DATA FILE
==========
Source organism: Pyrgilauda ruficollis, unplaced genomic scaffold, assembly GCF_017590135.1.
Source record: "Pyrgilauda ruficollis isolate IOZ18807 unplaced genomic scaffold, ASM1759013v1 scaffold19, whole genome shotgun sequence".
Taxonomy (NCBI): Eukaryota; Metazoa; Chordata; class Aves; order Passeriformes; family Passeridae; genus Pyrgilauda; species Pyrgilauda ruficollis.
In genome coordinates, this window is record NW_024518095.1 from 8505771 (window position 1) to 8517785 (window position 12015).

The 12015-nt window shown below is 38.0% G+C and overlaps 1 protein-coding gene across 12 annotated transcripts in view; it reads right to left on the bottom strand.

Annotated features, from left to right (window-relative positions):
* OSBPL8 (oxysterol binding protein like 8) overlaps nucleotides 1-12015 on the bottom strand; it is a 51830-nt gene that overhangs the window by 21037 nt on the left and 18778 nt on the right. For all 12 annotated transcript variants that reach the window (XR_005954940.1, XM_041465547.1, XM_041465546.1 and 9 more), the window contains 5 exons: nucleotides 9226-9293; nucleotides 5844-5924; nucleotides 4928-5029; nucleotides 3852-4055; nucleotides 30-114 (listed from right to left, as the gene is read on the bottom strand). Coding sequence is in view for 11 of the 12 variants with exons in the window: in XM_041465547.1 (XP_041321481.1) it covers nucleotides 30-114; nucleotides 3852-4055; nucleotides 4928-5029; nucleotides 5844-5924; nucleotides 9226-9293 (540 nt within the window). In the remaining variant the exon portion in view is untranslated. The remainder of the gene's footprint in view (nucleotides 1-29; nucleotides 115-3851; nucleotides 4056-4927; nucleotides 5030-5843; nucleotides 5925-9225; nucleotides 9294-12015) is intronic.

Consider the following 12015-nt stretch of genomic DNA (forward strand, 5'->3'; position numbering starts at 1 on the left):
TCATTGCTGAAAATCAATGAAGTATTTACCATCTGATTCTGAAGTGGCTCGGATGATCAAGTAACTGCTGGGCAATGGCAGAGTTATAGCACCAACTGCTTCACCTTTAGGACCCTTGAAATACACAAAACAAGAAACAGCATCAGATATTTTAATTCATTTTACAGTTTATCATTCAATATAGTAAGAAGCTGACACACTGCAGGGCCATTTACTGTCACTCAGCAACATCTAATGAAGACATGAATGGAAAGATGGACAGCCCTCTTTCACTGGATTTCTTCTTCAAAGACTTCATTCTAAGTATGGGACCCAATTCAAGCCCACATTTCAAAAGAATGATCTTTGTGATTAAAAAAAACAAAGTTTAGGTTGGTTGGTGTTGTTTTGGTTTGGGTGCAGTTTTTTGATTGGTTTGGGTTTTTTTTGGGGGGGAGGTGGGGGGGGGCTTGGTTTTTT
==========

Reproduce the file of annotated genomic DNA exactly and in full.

Source organism: Pyrgilauda ruficollis, unplaced genomic scaffold, assembly GCF_017590135.1.
Source record: "Pyrgilauda ruficollis isolate IOZ18807 unplaced genomic scaffold, ASM1759013v1 scaffold19, whole genome shotgun sequence".
Taxonomy (NCBI): Eukaryota; Metazoa; Chordata; class Aves; order Passeriformes; family Passeridae; genus Pyrgilauda; species Pyrgilauda ruficollis.
In genome coordinates, this window is record NW_024518095.1 from 8505771 (window position 1) to 8517785 (window position 12015).

The 12015-nt window shown below is 38.0% G+C and overlaps 1 protein-coding gene across 12 annotated transcripts in view; it reads right to left on the bottom strand.

Annotated features, from left to right (window-relative positions):
* OSBPL8 (oxysterol binding protein like 8) overlaps nucleotides 1-12015 on the bottom strand; it is a 51830-nt gene that overhangs the window by 21037 nt on the left and 18778 nt on the right. For all 12 annotated transcript variants that reach the window (XR_005954940.1, XM_041465547.1, XM_041465546.1 and 9 more), the window contains 5 exons: nucleotides 9226-9293; nucleotides 5844-5924; nucleotides 4928-5029; nucleotides 3852-4055; nucleotides 30-114 (listed from right to left, as the gene is read on the bottom strand). Coding sequence is in view for 11 of the 12 variants with exons in the window: in XM_041465547.1 (XP_041321481.1) it covers nucleotides 30-114; nucleotides 3852-4055; nucleotides 4928-5029; nucleotides 5844-5924; nucleotides 9226-9293 (540 nt within the window). In the remaining variant the exon portion in view is untranslated. The remainder of the gene's footprint in view (nucleotides 1-29; nucleotides 115-3851; nucleotides 4056-4927; nucleotides 5030-5843; nucleotides 5925-9225; nucleotides 9294-12015) is intronic.

Consider the following 12015-nt stretch of genomic DNA (forward strand, 5'->3'; position numbering starts at 1 on the left):
TCATTGCTGAAAATCAATGAAGTATTTACCATCTGATTCTGAAGTGGCTCGGATGATCAAGTAACTGCTGGGCAATGGCAGAGTTATAGCACCAACTGCTTCACCTTTAGGACCCTTGAAATACACAAAACAAGAAACAGCATCAGATATTTTAATTCATTTTACAGTTTATCATTCAATATAGTAAGAAGCTGACACACTGCAGGGCCATTTACTGTCACTCAGCAACATCTAATGAAGACATGAATGGAAAGATGGACAGCCCTCTTTCACTGGATTTCTTCTTCAAAGACTTCATTCTAAGTATGGGACCCAATTCAAGCCCACATTTCAAAAGAATGATCTTTGTGATTAAAAAAAACAAAGTTTAGGTTGGTTGGTGTTGTTTTGGTTTGGGTGCAGTTTTTTGATTGGTTTGGGTTTTTTTTGGGGGGGAGGTGGGGGGGGGCTTGGTTTTTT